How Juicy Sweatpants Are Responsible For This Generation's Obsession With Asses
July 1, 2014 marked the end of an era for mean girls and their rhinestone-encrusted butts everywhere: Juicy Couture has officially shut down all of its US stores. Meaning, if you still want to buy luxury velour loungewear and intimidate other 13-year-old girls in the mall, you’ll have to shop online.
I couldn’t help but feel a pang of nostalgia when I heard the news. I admittedly still wear a few choice terry cloth bottoms (those that aren’t too outrageous in color or don’t have writing on the ass) -- no longer for their status-marker but more so for their comfort and relative tailoring, like an upscale pajama bottom, if you will.
And the rest, the ones that tried too hard to reinvent the wheel (think the Michael Jackson-esque moto-neck zip-up), are neatly folded and color-coordinated in the depths of my closet back home.
Perhaps I’m waiting for the day they make a comeback, although I think those famewhore tracksuits of yesteryear will more likely disappear with their once iconic label.
The thought of so many expensive, sumptuously fabricated garments that used to signify bitchy-cool now lying in a pile on a forgotten shelf kind of upsets me. Is this how I’ll feel about designer crop tops and bandage skirts one day?
Before there was Lululemon, before there was Solow, before the rise of leggings and trendy athletic-wear, there was the Juicy Couture tracksuit.
Tabloid-hunted-socialites-turned-reality-stars (Paris and Nicole, I’m looking at you two) and off-duty celebrities alike all donned the unmistakable matching pant-and-J-dangling-zipper ensemble.
I even remember Jennifer Lopez rocking the bubblegum pink shorts version alongside Ja Rule in her 2001 music video, “I’m Real,” giving the brand a major upgrade.
Oh, weren’t those the good ‘ol days when computers still had slots for CDs and Taylor Swift wasn’t around. (She would have definitely worn the ruffled version that said “princess” on the back…)
Despite them being obvious loungewear, there was something kind of sexy about these relaxed velour pants, as evidenced by the girls who wore them. They sat low on the hips, so that a sliver of midsection could be seen.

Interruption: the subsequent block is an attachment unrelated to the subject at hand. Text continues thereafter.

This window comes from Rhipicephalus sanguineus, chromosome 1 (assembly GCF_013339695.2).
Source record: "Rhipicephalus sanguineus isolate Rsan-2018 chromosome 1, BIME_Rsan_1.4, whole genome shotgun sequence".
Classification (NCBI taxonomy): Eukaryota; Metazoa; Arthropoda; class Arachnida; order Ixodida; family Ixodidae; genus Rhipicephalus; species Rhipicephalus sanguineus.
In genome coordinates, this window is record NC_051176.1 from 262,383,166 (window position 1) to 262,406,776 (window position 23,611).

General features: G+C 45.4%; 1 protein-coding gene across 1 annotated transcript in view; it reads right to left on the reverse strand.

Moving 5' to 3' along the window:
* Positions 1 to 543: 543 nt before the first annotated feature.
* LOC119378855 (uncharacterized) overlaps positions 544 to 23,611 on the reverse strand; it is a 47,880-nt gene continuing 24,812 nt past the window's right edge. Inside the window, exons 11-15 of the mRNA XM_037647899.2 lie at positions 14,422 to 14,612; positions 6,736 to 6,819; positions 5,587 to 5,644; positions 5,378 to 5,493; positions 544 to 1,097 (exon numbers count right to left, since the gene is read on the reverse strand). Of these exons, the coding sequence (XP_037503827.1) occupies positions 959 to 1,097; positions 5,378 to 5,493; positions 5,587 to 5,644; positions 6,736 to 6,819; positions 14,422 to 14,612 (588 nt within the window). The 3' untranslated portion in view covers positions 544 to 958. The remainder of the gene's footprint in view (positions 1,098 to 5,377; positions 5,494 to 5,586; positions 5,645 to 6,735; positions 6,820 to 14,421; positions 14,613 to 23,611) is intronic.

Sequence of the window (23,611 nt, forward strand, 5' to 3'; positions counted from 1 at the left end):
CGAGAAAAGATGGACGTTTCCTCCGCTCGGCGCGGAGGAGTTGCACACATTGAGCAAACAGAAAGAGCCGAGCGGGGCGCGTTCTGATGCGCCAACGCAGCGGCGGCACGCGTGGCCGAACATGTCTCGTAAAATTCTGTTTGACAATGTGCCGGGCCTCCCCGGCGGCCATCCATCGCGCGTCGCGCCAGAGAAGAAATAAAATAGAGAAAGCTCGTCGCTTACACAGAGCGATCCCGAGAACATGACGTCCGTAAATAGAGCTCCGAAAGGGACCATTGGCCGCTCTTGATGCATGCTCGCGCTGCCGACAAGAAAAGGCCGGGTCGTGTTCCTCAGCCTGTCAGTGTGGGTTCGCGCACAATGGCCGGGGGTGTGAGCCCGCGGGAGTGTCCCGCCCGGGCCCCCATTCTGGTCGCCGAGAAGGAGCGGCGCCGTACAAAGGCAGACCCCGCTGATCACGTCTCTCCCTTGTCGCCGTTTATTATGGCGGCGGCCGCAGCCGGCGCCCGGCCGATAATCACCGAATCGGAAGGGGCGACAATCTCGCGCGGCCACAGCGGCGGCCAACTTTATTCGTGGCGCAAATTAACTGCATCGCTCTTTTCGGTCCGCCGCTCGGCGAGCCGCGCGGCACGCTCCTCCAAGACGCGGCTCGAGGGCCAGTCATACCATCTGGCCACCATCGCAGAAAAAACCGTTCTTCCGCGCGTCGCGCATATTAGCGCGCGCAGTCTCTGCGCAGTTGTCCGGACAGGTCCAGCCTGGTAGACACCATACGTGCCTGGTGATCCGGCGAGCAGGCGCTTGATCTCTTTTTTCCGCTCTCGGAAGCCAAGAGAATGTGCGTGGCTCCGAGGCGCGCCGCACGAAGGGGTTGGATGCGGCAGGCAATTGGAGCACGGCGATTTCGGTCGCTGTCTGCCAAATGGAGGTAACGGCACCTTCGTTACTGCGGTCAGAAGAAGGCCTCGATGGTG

They were tighter than actual sweatpants but still comfortable enough to sit cross-legged in. And they were expertly tailored to fit loose on the leg but tight on the hips, thighs and butt. Girls of all ages were happy to finally find polished daywear and guys were happy to ogle their ASSets. There was something for everybody.
And so the beginnings of our generation’s obsession with backsides began. Unbeknownst to us naive ladies at the time, the Juicy Couture sweatpants was an early introduction to the female booty for middle-school boys everywhere.
The attention to our butts was even further magnified when the label caught on and realized this would be the best place to market itself, effectively bejeweling “Juicy” on the ass of its mass-produced pant. If people weren’t already staring at your butt, they sure were now.
Juicy Couture capitalized on previously unchartered territory. They pioneered a trend that is now totally commonplace: writing on the bum. Which makes sense -- everyone is checking out everyone else’s ass. The butt really is the place to be.
Think about it. Jeans are labeled on the outer back pockets, twerking is the dancefloor move du jour and people are still talking about Kim Kardashian’s goods.
Did Juicy Couture start the movement or did they just catch on earlier than everyone else that the backside is clearly the best place to grab people’s attention?
Presently, the writing-on-the-butt fad has more or less phased out, first replaced by trucker hats and then eventually (where else?) the chest, only we’re calling them “graphic tees” now. But back in the early 2000s it was all about the booty.
We affectionately sung about it in Nelly’s “Hot in Hurr” and Destiny Child’s “Bootylicious” songs and we emblazoned words on the backs of our bottoms with pride.
But why stop there? Soon, it actually became trendy to describe yourself using specific adjectives on your ass. Plain soffe shorts took a nod from Juicy Couture and started printing words like “cheer,” “hottie” and “dancer” on the back for the appropriate customer.
You could announce to the whole world that you played softball with just your folded-over cotton shorts. Wasn’t life so simple?
It was even slightly controversial to have writing on your bum, which also made it cool. Parents wouldn’t allow their 12-year-old daughters to walk around with “Juicy” on their ass, just as schools would ban writing-on-the-butt-shorts from dress codes.
Even if you weren’t trying to convince people you were a “QT” with your butt, it was still the topic of conversation.
Soon though, we all grew up. “The Simple Life” went off-air, Jennifer Lopez found a new husband and the iconic tracksuit was cheapened by knock-off imitations. Juicy isn’t forever, as we previously believed.
Now, the couture is no longer considered couture. The decade of Juicy sweatpants has officially ended, along with the writing on the butt trend. And while we’re sad it’s gone, boy did we enjoy watching you leave.
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